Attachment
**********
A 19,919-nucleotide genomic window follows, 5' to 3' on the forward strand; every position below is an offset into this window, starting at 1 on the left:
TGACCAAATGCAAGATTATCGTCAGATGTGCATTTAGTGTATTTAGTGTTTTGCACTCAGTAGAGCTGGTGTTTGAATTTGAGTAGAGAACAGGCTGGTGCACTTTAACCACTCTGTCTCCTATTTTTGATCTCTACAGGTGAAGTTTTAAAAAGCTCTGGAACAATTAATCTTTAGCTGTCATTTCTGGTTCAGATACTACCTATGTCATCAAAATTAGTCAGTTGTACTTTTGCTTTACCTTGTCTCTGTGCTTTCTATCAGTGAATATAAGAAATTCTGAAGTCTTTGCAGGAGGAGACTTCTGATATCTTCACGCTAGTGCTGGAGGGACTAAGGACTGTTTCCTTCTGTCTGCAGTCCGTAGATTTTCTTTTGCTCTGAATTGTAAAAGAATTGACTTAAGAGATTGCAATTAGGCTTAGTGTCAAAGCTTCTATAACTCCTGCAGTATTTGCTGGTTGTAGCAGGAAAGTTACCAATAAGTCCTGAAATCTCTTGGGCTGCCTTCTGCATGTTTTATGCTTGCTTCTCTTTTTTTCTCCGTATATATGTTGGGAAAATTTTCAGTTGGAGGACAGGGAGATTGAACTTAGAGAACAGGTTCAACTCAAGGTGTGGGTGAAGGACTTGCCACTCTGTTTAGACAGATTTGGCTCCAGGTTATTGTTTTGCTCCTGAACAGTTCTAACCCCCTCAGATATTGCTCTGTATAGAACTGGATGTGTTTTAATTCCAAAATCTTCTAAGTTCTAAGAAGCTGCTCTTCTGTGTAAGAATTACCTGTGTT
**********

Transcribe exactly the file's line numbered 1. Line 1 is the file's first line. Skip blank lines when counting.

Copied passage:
A 19,919-nucleotide genomic window follows, 5' to 3' on the forward strand; every position below is an offset into this window, starting at 1 on the left: